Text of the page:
The third course, simply called "Tomato" on the menu, was well more than just a tomato. In César style, a style I've loved for years, since he was the Executive Chef at Bouley in Tribeca, a "tomato" was transformed into myriad manifestations of an Insalata Caprese—including a frozen tomato marshmallow—and served in a show-stopping manner. Knowing the best of the best, César chose an Aceto Balsamico Tradizionale from Reggio Emilia, aged 20 years, to drizzle over his creation. After seeing the actual plate, one friend joked, "After eating his 'Tomato,' I can't wait to get to his 'Mango!'"

Our fourth course was also on the regular menu, a Kona Kampachi with Ponzu sauce and crispy fried leeks. César knows how to cut fish like a Sushi Chef, resulting in slices of Kampachi that were as soft and supple as butter. This was perhaps my favorite course of the evening, though it's more than difficult to say with everything being so good.

The fifth course, another special birthday bonus, was Bulgur, Black Rice, and Egg with Summer Truffles. The yolk was just warmed and still runny, and the white had been hard boiled then emulsified, producing a texture akin to custard. The smoothness of the egg was coupled with the crunchiness of the crispy black rice, and blanketed in the flavor and aroma of summer truffles. Simple perfection.

Typical of the deceptively unassuming Brooklyn Fare Kitchen menu, the next course was "Roasted Scallops with Parsley Mousse." In reality, it was a dish of roasted scallops, fresh Oregon-raised snails and langoustine, topped with a thin slice of pork belly, served on a parsley mousse. Now, I love escargot, I even tried to make some with my big sister when I was six years old, with snails we gathered from our back garden. The meal was a complete failure, but not so with César's fresh snails—of course. Truth be told, I have never had a snail so tender. Not in the U.S., not even in France. And, the addition of the pork belly provided the perfect fat needed to pair with such lean proteins.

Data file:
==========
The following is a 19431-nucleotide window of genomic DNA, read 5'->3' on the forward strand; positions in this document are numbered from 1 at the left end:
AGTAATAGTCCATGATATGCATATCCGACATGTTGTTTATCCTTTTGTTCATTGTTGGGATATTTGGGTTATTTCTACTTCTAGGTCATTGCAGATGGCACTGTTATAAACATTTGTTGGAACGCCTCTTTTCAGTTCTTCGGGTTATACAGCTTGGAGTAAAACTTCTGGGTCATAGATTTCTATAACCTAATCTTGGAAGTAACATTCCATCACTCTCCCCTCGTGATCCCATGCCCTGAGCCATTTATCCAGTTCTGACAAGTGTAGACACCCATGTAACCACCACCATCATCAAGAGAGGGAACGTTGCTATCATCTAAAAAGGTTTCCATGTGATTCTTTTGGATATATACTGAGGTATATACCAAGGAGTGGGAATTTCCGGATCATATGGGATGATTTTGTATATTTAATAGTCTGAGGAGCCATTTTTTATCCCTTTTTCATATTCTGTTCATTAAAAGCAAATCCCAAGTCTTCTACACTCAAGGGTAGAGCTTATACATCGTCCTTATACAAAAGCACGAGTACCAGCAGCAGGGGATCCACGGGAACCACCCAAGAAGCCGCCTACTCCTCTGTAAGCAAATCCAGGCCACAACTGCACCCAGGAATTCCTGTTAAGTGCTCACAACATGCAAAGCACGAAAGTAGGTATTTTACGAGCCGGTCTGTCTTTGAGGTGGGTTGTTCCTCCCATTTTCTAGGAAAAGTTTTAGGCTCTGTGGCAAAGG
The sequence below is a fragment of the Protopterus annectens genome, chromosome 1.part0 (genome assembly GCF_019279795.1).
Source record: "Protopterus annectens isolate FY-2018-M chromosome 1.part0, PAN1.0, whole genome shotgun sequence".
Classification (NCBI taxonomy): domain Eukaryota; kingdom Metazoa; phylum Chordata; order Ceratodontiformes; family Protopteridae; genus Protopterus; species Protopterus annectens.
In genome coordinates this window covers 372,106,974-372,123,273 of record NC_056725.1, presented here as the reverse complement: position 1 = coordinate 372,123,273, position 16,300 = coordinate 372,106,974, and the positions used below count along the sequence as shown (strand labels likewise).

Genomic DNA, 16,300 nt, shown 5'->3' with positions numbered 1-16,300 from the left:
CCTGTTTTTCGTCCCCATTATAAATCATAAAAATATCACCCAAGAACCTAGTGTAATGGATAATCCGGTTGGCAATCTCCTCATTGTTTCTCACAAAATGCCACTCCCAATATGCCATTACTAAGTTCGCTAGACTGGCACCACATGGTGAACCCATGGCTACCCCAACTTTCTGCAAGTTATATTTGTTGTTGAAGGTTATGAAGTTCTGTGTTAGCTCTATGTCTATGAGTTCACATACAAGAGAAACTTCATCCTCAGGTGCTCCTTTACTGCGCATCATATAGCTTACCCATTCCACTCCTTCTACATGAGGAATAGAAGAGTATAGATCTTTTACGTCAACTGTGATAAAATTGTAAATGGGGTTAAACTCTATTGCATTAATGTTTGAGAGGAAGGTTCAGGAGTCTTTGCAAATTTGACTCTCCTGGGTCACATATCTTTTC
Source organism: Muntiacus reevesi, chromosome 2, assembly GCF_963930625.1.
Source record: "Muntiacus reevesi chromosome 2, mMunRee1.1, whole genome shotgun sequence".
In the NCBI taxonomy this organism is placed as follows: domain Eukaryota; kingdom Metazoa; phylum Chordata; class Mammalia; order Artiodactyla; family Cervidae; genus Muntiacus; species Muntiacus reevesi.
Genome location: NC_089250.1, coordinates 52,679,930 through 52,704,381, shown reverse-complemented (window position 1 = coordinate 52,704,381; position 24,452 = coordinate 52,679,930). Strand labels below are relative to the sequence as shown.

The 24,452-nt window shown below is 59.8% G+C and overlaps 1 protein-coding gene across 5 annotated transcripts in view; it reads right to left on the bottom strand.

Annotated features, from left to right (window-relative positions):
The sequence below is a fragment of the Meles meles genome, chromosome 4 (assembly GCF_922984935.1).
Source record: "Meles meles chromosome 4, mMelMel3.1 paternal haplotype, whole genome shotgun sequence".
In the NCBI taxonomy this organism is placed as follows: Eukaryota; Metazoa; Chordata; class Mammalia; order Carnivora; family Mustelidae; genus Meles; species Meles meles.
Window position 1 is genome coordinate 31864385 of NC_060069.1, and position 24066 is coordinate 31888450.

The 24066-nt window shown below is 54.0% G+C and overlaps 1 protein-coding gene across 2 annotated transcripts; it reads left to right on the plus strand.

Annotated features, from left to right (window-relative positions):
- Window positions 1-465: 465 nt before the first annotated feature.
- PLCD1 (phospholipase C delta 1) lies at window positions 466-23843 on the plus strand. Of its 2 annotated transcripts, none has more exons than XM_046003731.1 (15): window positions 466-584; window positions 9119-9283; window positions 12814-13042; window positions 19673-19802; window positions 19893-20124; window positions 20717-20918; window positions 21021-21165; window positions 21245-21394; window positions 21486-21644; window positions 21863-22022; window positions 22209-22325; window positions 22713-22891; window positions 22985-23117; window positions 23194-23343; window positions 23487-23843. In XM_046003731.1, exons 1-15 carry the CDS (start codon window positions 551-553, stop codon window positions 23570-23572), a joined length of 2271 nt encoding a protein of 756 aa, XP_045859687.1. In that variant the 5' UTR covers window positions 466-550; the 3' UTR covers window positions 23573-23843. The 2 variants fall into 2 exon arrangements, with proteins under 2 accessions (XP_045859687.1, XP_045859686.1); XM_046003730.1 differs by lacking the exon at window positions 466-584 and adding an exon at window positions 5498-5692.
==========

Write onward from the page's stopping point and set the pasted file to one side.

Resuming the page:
The seventh course, another birthday bonus, was Japanese Snapper with Fava Beans, Corn Purée and Summer Vegetables. Melted over the snapper was a square of caramel that enhanced the natural sweetness of the fish itself. And the vegetables, though tiny, weren't one second overcooked. I've been served too many floppy, flavorless vegetables to take César's for granted.

Course eight, from the regular menu, was Steamed Fois Gras with Tofu and Dashi Sauce, and a hint of Shiso. I didn't know you could steam Fois Gras, but that's why I'm no César Ramirez. The result was a silky, perfectly cooked little piece of fatty liver heaven.

By this point, even those of us with enormous appetites were starting to feel a bit full. But with food this amazing, nobody was ready to stop. A good thing too, because our Fois Gras was followed by a stunning item on the regular menu, Maine Lobster with Fresh Horseradish, Cooked Beets, Beet Sauce and Beet Caramel. Having just talked with one of my friends about how we didn't like beets, but how I had had some that I did like, I turned to her and said, "Oh yeah, I remember, César made me beets I liked, so you have to eat this!" She, and I, both liked the beets, and the beet caramel atop the whole dish was a huge surprise to everyone, both for its flavor and its technique.

The final savory course, tenth overall, was a Veal Loin with Italian Kale from the menu. On our plates, it was more than just that, and included Tete de Veau with Mushrooms and Sweetbreads. I love fried sweetbreads, and César's were done to perfection, crispy on the outside, billowy on the inside. Again, even those who had never had sweetbreads tried them, and they began to understand that in the hands of a chef like César Ramirez, anything can be delicious—brains, organs, liver, beets—you name it. The veal loin was a rare mini-medallion married to a purée of blackened onions. Beyond yummy.